For Failed High School Students, an Array of Options Awaits

As about 60 percent of the tens of thousands of students who took the national high school exam—some twice—this year cope with failure, Education Minister Hang Chuon Naron said this week the dismal grades would only have a “minor impact” on university admissions and jobseekers.

Last week saw the release of the grade 12 re-sit exam results in which 10,871 candidates passed their second shot at the stringent test, which tripped up about 75 percent of the nearly 90,000 students who sat for the initial exam in August.

The total pass rate now stands at 40 percent, well below last year’s figure of around 80 per- cent. But Mr. Naron said the results would not necessarily mean less students going on to higher education.

“I don’t think that those who failed the school exam will miss out. Some universities offer programs to bridge the gap for those who did not pass. But also the students can choose to repeat the class,” Mr. Naron said.

Out of the 100,000 students who took the 2013 high school exam and passed—many through bribery and cheating, which were largely stamped out in this year’s exam—only 30,000 went to university, while the rest took vocational courses or went straight into the workforce, Mr. Naron said.

This year, he expects the university admission numbers to be similar, while those looking for jobs should not find it any more difficult than it was for their ill-prepared peers in previous years.

“For students looking for a job, the exam results will not make a difference because employers look for real ability not just the certificate,” he said.

University officials also expressed little concern over a dip in application and admission numbers, because despite a smaller pool for potential bachelor’s degree students, who require a high school diploma, there are plenty of alternative courses for students who failed the exam.

“Since the first results of the high school exam this year, enrollments have been just a bit less than last year due to the [low] pass rate,” said Bunny Wathanak Panha, deputy vice-chancellor of Phnom Penh’s Cambodian Mekong University.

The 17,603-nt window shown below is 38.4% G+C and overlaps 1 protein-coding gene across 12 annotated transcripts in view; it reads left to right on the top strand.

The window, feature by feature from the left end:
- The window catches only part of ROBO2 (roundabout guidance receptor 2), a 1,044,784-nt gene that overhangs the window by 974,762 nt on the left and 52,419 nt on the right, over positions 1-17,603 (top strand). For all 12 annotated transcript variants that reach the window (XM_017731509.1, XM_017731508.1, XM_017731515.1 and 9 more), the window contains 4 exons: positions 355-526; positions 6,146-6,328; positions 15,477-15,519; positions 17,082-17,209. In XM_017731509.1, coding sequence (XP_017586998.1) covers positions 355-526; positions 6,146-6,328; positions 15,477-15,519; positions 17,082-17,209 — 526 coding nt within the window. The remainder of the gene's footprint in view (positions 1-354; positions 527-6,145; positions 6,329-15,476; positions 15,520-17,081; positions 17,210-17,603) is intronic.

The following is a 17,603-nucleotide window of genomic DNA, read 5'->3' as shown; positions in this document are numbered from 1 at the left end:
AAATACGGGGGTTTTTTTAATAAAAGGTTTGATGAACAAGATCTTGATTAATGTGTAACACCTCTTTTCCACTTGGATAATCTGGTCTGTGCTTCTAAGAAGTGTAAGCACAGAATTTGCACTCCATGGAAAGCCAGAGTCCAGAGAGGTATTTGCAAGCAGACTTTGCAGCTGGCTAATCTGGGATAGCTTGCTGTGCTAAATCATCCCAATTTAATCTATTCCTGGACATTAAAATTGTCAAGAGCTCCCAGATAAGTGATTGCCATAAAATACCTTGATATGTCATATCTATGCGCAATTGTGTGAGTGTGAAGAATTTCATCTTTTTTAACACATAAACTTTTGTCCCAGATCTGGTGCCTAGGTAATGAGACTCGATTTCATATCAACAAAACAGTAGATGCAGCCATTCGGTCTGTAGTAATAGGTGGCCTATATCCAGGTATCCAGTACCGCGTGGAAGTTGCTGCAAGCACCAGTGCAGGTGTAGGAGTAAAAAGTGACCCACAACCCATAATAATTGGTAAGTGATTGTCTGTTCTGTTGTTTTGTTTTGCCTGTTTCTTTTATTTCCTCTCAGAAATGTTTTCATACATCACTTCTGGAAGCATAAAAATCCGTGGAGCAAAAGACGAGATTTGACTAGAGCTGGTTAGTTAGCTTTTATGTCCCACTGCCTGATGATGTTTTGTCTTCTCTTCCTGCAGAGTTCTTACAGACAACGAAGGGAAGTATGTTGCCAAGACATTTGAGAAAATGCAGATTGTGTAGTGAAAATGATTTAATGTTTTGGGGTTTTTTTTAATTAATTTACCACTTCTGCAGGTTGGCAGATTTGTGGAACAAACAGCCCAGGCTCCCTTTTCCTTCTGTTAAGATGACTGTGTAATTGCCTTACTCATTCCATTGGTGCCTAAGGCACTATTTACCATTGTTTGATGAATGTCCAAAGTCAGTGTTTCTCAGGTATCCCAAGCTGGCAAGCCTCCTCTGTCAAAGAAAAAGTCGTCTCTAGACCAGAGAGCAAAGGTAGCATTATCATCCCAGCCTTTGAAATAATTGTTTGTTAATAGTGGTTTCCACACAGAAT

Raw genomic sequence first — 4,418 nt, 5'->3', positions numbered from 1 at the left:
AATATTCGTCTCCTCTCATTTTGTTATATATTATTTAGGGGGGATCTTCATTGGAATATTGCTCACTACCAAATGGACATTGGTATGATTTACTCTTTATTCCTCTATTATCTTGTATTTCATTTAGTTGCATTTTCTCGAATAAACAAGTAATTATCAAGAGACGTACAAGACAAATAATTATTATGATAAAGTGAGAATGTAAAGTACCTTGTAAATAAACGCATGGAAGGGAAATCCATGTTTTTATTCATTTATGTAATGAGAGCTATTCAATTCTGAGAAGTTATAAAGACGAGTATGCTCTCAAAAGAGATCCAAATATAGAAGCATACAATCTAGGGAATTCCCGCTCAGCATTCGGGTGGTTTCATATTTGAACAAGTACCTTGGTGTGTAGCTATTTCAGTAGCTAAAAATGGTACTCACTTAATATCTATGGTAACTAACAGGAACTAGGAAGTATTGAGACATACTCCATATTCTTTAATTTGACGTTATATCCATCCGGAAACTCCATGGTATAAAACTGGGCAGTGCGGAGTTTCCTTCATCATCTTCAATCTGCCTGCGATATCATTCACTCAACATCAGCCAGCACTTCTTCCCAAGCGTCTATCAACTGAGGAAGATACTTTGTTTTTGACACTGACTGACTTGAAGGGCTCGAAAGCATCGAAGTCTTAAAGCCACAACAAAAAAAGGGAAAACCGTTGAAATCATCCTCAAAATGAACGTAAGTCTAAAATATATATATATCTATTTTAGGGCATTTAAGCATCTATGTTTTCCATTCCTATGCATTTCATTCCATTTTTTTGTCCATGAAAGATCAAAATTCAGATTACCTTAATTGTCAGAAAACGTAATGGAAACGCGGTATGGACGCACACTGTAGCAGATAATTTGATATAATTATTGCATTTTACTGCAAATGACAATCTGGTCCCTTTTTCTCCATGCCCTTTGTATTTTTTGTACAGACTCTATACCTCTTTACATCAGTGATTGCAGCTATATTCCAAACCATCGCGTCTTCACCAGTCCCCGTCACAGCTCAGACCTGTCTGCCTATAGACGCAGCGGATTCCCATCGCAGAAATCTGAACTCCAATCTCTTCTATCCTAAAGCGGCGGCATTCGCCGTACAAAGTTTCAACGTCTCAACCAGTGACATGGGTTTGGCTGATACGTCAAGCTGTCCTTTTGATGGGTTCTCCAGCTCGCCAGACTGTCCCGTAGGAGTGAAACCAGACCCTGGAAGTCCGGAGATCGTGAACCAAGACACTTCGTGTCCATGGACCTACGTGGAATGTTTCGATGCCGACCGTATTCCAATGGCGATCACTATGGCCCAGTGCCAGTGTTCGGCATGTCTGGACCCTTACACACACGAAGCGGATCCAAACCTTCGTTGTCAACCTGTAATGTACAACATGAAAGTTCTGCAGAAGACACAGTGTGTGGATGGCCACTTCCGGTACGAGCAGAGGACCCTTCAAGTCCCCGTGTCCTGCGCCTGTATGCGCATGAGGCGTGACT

“But overall, I think enrollment numbers will not be so different because students who failed can go to associate degree programs and vocational training,” he said.

Similarly, Ung Vanthoeun, vice-rector at Norton University, said although the number of students expected to enroll this year in bachelor’s degree programs at his school is about 2,500, 1,000 less than last year, students can enroll in other tracks.

“I think that even though the pass rate is low, the number of students who enroll for higher edu- cation would not change much because mostly they still can enroll at other level of courses,” Mr. Ung said.

Rami Sharaf, CEO of RMA Cambodia, a trade firm that has brought numerous global brands to the country, said the tighter exams would bring a balance to the number of youth seeking academic and vocational careers, and help bridge the skills mismatch in the job market.

“For those who want to pursue academics, they have the chance to redo the exam; and for others, it’s not the end of the world because they can get vocational training, which is much-needed,” he said.

“You may request a professional electrician or engineer but presently cannot find [one]. So for all those who do the vocational training it will provide a good input for the job market,” he said.

And for students who failed the exams or are too poor to carry on studying, there is the vast informal network of small businesses in the country, said Hay Bun Leng, deputy director of the National Employment Agency.

“Employment options after failing the exam depend on their family situation. For example, if they are poor they can get on-the-job training with small businesses,” such as electronic repair shops and beauty salons, he said.

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